The Nigrescence Comics series invites viewers to familiarize themselves with Dr. Cross’ theory, using it as fodder for productive conversation. Kenish comments, “The premise of my work is to ignite open conversation, understand the vantage point of others, understand an individual’s ‘stage,’ and prompt self-reflection for all.”

Charleston-based artist and educator Kenish Magwood discusses how the comic book format can facilitate difficult conversations about race and Black identity.
‘A Broken America’

In Today’s Q+Art Interview…

Kenish Magwood discusses the iconic Archie Comics brand, embracing nerdiness as a superpower, and her “regal” new series, The Harmonious Collection.

Your series of Nigrescence Comics pays homage to Dr. William E. Cross Jr.’s study on the five stages of Black Identity Theory—can you describe how his work has impacted you?

Kenish Magwood: His work allowed me to make sense of my journey. It allowed me to forgive myself for my naive stages, become more intentional in my current stage, and be gentle with others in whatever stage they may be in themselves.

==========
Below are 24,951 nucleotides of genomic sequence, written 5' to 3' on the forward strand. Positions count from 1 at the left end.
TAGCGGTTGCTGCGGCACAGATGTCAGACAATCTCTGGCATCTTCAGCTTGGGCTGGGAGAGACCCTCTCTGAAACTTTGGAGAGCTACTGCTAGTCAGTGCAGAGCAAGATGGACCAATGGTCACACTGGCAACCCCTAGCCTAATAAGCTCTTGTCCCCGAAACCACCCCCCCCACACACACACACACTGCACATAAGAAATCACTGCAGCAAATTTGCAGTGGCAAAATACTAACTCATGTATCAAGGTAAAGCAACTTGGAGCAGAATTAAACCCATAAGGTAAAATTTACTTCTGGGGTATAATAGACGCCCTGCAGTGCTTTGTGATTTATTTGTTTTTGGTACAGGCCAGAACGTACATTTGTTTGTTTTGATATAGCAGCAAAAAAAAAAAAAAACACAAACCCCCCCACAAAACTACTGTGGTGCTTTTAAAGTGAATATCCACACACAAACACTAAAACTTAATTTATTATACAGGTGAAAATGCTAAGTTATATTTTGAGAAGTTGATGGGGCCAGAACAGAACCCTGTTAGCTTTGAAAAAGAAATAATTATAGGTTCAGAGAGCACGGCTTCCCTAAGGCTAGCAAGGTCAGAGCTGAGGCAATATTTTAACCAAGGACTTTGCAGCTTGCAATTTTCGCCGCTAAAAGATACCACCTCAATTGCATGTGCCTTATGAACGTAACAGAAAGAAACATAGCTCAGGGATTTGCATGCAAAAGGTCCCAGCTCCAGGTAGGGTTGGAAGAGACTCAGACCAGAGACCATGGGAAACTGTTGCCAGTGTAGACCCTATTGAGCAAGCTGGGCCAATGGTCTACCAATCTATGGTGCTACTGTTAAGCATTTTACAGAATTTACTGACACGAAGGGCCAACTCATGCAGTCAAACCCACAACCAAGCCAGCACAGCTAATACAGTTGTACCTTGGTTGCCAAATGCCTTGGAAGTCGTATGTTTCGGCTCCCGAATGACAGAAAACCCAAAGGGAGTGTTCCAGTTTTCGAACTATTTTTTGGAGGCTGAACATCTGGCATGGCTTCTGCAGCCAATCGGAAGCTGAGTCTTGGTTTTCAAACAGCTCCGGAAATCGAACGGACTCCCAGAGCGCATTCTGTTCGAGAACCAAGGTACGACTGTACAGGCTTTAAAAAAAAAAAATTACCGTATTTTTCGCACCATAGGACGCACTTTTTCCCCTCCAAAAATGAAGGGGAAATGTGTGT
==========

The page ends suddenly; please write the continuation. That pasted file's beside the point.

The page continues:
The Nigrescence Comics series depicts work that falls under each of the five stages of Cross’ Black Identity Theory coined by the French term, Nigrescence. Stage one: pre-encounter; stage two: encounter; stage three: immersion/emersion; stage four: internalization; stage five: internalization-commitment.

Charleston-based artist and educator Kenish Magwood discusses how the comic book format can facilitate difficult conversations about race and Black identity.
‘Race Cards’

What is the goal with your artwork? How will you know when you achieved it?

KM: I create artwork for the purpose of dialogue and understanding. The goal has always been to facilitate tough conversations and promote self-reflection. I know when my goal is achieved whenever people utilize my artwork as a learning tool and an aid to discuss social injustices, Blackness, acceptance, unity, equality and everything in between. The point is for the conversation to move past my technique and execution to the intent. The point thereafter is for the conversation to move to society and self.

‘Assimilation Barbie’

What conversations do you wish to spark with your work?

KM: My aim is for my works to be an open-ended continuous dialogue, but I do paint with specific conversations in mind. For the Nigrescence series, I wish to spark a two-part conversation. For African Americans, one of those parts is: what stage are you in? For non-African Americans, the question is: what stage do you recognize/often see? The second question is for everyone: As a society, and as an individual, what has been my role in dismantling injustice or in perpetuating it?